Trump defends ‘photo op’ when visiting church damaged by fire

On Wednesday, President Trump advocated a “very symbolic” visit to the fire-damaged church near the White House.

However, Trump said he did not know that police-brutality protesters who had occupied the area for days would be cleared from the road ahead of the visit.

“Now, when I said ‘Go to church,’ I didn’t know the protesters or didn’t. Nobody tells me this. ‘Yes sir. We will go to church. “So we walked over to the church,” Trump said in a radio interview.

The visit on Monday evening showed that after the clashes, the US Park Police and other officers in agile equipment used batons, pepper balls and smoke boxes to repel protesters and journalists.

“I heard how beautiful and wonderful the protesters are there. Really? Then why did they burn the church the day before? Said Trump.

“It was very fast,” Trump said. “I held a Bible. I think it’s a good thing, not a bad thing. “

St. John’s Episcopal Church was built in 1816, and every president has been involved in a service there since James Madison. An area of ​​the basement of the building was set on fire shortly after activists stole the American flag of the church and added it to a bonfire in the middle of H Street near the White House.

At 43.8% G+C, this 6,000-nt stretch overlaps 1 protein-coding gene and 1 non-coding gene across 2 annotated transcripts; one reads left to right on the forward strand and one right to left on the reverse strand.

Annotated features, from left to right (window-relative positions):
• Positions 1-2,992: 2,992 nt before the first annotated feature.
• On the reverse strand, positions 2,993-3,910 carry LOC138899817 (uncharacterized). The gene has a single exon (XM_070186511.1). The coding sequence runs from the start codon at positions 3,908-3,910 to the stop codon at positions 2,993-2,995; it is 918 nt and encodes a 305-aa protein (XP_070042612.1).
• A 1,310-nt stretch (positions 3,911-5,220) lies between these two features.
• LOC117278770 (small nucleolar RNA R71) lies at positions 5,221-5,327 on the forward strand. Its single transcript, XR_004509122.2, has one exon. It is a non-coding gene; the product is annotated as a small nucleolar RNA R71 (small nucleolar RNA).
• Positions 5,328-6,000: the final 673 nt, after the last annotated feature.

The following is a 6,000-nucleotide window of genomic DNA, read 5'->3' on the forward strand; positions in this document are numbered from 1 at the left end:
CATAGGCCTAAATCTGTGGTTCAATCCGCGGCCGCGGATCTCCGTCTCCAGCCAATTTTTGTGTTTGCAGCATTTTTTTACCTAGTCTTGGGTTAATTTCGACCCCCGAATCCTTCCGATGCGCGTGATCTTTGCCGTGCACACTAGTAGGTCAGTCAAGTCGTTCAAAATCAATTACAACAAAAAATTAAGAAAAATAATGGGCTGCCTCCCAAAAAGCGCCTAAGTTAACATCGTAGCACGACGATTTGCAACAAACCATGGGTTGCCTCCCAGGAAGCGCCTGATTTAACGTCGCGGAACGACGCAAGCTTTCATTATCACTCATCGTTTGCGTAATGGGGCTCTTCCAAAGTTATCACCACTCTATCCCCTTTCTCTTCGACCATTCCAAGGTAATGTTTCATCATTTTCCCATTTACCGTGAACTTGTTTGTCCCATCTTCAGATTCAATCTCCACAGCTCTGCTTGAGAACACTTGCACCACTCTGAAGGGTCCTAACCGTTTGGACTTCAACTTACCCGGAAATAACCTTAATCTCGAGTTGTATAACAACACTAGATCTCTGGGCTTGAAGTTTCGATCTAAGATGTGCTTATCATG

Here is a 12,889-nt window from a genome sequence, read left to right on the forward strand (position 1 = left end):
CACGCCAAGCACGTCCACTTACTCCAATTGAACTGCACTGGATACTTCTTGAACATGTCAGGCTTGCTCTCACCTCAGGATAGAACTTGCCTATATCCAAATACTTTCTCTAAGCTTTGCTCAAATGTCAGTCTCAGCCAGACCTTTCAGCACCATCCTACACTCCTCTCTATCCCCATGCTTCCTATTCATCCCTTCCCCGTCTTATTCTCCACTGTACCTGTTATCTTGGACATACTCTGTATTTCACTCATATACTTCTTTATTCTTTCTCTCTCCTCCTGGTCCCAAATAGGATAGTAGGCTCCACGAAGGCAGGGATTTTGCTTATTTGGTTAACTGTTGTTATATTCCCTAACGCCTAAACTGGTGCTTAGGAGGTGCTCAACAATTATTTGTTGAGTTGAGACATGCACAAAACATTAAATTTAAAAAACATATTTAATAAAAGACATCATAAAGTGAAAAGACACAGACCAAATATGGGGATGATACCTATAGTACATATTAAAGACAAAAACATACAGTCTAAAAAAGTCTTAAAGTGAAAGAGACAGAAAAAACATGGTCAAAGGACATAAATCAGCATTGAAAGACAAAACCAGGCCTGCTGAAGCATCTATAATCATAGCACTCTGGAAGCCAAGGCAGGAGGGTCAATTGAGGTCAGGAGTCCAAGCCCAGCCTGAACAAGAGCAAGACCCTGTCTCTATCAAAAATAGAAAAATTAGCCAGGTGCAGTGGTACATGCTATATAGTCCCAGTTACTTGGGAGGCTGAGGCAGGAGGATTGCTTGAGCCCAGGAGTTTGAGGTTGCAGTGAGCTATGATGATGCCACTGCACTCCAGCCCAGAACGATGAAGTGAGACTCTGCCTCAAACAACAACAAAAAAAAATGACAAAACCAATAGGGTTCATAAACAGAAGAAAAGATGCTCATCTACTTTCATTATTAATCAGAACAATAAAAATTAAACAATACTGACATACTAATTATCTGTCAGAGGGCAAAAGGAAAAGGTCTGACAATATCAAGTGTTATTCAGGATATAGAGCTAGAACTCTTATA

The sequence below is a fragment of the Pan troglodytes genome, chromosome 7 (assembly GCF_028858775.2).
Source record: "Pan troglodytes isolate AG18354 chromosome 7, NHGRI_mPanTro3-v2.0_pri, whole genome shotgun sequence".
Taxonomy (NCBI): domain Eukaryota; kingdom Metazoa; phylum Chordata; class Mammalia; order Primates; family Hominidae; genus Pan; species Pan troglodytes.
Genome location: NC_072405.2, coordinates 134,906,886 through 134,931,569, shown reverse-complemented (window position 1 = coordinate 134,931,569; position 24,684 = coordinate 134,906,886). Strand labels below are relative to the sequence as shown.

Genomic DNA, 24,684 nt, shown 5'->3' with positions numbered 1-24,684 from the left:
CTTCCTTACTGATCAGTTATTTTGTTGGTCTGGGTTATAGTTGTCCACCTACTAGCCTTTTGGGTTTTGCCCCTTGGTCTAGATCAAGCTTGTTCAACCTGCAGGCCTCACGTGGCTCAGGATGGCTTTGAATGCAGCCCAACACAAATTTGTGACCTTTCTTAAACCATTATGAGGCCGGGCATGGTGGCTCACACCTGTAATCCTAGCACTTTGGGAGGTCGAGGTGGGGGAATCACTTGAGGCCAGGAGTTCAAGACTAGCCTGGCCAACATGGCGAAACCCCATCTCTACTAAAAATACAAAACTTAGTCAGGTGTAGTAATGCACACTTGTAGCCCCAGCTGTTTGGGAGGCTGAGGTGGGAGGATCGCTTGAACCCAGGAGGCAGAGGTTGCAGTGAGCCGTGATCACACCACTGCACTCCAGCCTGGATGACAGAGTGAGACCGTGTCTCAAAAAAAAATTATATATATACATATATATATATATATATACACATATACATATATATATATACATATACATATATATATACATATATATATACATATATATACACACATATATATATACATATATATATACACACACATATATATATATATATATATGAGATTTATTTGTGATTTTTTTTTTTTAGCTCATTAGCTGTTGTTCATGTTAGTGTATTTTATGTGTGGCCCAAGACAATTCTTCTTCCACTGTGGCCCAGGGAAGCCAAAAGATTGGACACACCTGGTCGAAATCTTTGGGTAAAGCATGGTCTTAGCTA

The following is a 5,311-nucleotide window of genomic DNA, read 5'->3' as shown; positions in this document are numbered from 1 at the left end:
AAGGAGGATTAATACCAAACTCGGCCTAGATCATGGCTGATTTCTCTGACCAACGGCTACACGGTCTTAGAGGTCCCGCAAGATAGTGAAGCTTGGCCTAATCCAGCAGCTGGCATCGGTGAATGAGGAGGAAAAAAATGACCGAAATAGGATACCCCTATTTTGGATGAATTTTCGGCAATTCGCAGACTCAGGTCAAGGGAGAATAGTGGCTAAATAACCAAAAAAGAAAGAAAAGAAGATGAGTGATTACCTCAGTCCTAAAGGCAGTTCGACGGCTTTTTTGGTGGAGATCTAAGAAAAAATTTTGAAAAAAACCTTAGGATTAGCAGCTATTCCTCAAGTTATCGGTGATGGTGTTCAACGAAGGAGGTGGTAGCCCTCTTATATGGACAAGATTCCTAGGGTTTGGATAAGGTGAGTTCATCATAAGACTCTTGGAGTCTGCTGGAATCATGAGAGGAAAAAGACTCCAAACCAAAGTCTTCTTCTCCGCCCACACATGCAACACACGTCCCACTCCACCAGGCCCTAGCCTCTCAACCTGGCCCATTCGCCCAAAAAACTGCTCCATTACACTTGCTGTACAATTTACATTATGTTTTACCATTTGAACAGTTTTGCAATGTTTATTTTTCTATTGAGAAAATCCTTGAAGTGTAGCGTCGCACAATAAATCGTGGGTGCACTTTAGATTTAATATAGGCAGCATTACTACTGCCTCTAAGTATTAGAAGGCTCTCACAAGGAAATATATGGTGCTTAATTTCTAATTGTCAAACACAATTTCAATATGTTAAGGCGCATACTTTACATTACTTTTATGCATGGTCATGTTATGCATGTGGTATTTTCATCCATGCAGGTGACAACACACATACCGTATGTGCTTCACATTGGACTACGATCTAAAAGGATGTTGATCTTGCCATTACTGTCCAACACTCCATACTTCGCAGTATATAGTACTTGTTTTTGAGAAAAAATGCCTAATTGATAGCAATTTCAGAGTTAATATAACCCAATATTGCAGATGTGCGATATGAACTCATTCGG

Recently, arsonists also burned the headquarters of the AFL-CIO unit, which featured toilet and multiple cars at Lafayette Park.

Defense Secretary Mark Esper, who accompanied Trump on a march on Wednesday, said he was unaware of what he called the “photo op”.

“I knew we were going to church. I was not aware that a photo operation was taking place, ”Esper said.

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“Look, I do everything I can to try to stay apolitical and avoid political situations, and sometimes I can achieve this and sometimes I can’t be that successful.”

Whether the protesters gathered for Trump’s visit were removed.

Park Police said they were cleaning the area because they were attacked with bottles and bricks when trying to build new fencing.

However, DC Police Chief Peter Newsham, whose force was not involved in the action, said on Wednesday that “fencing did not occur until after the president’s move”.

The Park Police denied a wide-ranging circulation claim, claiming that they used tear gas near the church, but was similarly approved using smoke boxes and chili balls that could irritate the eyes. Esper also said that the National Guard members who helped the police did not use tear gas.

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